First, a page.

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December 2004

Currents of Change

High-resolution version of this photo.

Rising energy bills, coupled with a growing awareness of the environmental impact of burning fossil fuels, have made finding alternative, renewable energy sources a critical priority here in the United States and abroad.

From tidal turbines submerged in Manhattan's East River to wind farms in the western states, sustainable energy solutions across America share one important element - they all rely on copper and its electrical conducting properties to generate and distribute electricity.

It's a Windy World
Most of the energy plants operating in the USA burn coal to power mechanical systems that generate electricity. However, the use of natural, renewable energy resources like the sun and wind are on the rise.

Wind energy, in particular, has been deemed the fastest growing source of power generation worldwide, according to the American Wind Energy Association (AWEA), which lists the United States second only to Germany in wind-based power capabilities.

While the concept of using wind power is not new, the sleek, aerodynamic designs of today's wind turbines bear little resemblance to the rural windmills once used to pump water or grind grain.

Mounted on towers 235- to 300-feet tall to take advantage of faster and less turbulent wind, a modern wind turbine generally has three propeller-like blades attached to a rotor. When the rotor is in motion, it turns a drive shaft that spins a mechanical arm wound with copper wire. Magnets placed on either side of the spinning arm react to the motion of the copper wire, generating an electric current.

Copper is used in even greater quantities to connect wind turbines grouped together in "wind farms" to provide power for entire cities.

Underwater Turbines in the East River
Copper plays a similar role in the world's first farm of tide-powered turbines in New York City's East River.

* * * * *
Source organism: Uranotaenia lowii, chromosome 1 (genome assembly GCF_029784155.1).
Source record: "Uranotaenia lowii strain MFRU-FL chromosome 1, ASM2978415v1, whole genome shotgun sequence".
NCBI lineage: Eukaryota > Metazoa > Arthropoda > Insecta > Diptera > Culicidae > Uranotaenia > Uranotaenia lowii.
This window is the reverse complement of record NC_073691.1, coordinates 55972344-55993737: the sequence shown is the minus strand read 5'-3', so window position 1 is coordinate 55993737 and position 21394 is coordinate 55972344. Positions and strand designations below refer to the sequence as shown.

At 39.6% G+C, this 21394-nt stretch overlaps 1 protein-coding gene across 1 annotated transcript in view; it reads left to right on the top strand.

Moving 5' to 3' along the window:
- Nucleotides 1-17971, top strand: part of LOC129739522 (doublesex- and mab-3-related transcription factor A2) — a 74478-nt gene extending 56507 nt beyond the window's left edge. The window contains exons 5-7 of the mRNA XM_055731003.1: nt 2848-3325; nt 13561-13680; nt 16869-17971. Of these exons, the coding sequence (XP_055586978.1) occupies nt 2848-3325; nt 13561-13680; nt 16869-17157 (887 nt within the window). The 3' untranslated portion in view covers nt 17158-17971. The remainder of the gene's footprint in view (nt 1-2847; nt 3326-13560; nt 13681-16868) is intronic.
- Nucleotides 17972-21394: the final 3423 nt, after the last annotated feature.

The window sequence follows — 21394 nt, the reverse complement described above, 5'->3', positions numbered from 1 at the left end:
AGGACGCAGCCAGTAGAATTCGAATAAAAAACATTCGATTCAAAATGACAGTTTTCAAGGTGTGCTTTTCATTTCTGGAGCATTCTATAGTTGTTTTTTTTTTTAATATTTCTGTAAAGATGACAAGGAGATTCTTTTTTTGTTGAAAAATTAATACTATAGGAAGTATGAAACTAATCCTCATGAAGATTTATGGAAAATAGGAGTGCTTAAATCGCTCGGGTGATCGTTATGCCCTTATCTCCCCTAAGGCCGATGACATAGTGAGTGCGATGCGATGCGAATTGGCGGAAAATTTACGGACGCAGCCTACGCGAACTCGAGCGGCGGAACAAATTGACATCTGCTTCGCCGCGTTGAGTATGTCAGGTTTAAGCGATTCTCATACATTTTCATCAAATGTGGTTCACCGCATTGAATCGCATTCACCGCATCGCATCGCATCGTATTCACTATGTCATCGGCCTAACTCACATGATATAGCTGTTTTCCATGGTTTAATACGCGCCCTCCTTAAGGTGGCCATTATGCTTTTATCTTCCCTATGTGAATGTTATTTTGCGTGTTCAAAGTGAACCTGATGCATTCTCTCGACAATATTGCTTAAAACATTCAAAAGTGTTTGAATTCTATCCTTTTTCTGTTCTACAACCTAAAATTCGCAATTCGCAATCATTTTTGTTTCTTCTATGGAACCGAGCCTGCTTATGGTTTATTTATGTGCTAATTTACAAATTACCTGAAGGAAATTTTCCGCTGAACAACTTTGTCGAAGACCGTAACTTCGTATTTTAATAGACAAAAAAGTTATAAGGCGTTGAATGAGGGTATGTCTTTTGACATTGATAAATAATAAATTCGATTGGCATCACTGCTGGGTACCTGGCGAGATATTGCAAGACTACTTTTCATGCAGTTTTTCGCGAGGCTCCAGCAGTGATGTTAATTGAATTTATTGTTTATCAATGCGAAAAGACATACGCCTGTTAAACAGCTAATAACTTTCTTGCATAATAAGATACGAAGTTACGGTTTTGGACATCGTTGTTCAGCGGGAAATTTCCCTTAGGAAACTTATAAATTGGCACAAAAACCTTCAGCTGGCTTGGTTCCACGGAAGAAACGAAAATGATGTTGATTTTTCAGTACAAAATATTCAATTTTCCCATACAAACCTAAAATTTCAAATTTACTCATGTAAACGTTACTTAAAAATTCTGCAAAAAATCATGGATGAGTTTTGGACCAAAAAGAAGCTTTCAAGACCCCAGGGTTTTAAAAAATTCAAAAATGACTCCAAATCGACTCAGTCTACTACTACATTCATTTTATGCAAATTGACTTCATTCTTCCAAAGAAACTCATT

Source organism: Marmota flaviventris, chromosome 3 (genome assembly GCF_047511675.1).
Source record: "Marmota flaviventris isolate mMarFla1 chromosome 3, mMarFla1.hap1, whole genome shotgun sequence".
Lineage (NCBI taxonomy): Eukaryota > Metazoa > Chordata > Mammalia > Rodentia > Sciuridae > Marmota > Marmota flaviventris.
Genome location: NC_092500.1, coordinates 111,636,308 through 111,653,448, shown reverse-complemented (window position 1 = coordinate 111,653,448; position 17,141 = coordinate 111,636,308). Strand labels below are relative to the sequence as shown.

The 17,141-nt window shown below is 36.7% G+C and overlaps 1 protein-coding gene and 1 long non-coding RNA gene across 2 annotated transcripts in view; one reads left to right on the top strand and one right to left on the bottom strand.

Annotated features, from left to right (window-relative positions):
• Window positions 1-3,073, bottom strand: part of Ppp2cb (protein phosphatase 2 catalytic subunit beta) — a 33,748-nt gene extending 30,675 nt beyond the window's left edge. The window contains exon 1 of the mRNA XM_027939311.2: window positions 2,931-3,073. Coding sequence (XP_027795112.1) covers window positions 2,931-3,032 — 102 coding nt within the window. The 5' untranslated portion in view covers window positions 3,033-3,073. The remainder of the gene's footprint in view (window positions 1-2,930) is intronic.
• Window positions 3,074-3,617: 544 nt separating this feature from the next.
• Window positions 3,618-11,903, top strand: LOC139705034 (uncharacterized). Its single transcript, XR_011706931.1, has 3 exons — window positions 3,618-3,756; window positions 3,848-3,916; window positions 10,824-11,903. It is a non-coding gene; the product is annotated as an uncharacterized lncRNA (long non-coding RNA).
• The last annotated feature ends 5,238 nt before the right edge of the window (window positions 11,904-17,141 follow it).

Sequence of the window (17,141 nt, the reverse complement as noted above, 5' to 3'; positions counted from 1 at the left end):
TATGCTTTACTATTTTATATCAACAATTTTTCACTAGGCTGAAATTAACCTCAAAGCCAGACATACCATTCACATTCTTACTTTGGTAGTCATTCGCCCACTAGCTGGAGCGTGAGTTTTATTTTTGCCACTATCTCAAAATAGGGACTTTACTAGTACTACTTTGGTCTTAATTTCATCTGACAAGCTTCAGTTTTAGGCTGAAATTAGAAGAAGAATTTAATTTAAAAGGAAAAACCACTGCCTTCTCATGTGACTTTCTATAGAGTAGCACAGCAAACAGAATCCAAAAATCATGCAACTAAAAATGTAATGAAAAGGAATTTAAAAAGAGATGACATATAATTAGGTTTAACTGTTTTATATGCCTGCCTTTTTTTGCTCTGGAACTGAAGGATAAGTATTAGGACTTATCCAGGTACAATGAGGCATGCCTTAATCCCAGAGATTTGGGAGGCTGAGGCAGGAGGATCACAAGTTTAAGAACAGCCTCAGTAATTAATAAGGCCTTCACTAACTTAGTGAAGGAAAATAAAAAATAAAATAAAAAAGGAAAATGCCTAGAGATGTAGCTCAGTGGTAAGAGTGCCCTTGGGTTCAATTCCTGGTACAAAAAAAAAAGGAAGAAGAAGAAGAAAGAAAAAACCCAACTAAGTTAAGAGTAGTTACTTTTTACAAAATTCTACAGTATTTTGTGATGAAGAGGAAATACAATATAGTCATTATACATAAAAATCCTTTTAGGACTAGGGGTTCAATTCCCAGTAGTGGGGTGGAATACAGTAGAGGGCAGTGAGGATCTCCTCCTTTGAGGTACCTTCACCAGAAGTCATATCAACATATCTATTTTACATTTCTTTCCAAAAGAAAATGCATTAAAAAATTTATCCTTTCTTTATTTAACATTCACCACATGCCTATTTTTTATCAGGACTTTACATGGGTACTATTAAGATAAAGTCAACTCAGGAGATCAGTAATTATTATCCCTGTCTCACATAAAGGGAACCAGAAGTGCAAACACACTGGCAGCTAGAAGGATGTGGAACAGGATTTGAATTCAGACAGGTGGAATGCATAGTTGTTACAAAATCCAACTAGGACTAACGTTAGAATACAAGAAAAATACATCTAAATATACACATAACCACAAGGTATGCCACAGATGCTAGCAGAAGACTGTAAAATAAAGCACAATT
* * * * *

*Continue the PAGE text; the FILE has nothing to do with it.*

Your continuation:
A series of 15-foot tall turbines are being installed in the river, where rapid water currents - among the fastest on the East Coast - will one day, hopefully, power generators that will produce 10 megawatts of electricity (enough to power 8,000 homes), when the project is completed in 2006.

The $20 million project, currently being installed by Verdant Power of Virginia, is expected to employ up to 300 turbines mounted on pilings affixed to the river basin some 30 to 40 feet below the surface. The propellers are about eight feet below the water's surface and move slowly enough that they do not harm aquatic life.

With support from the New York State Energy Research and Development Authority (NYSERDA), Verdant ran a five-week trial in 2002 using one turbine. The project is currently in its second phase - with six turbines now operating in the river that will provide energy to residents and businesses on nearby Roosevelt Island.

Underwater Turbines in the East River
New advances in solar energy technology include the discovery of a thin-film technology made from Copper Indium Diselenide (CuInSe2 or CIS), which has been shown to increase the energy efficiency of solar cells. This new type of cell costs up to 10 times less than current silicon-based photovoltaic cells and has the potential to make solar power more attractive to architects and builders.

To learn more about some of the renewable energy sources cited in this article, visit our Copper Topics section. Cu


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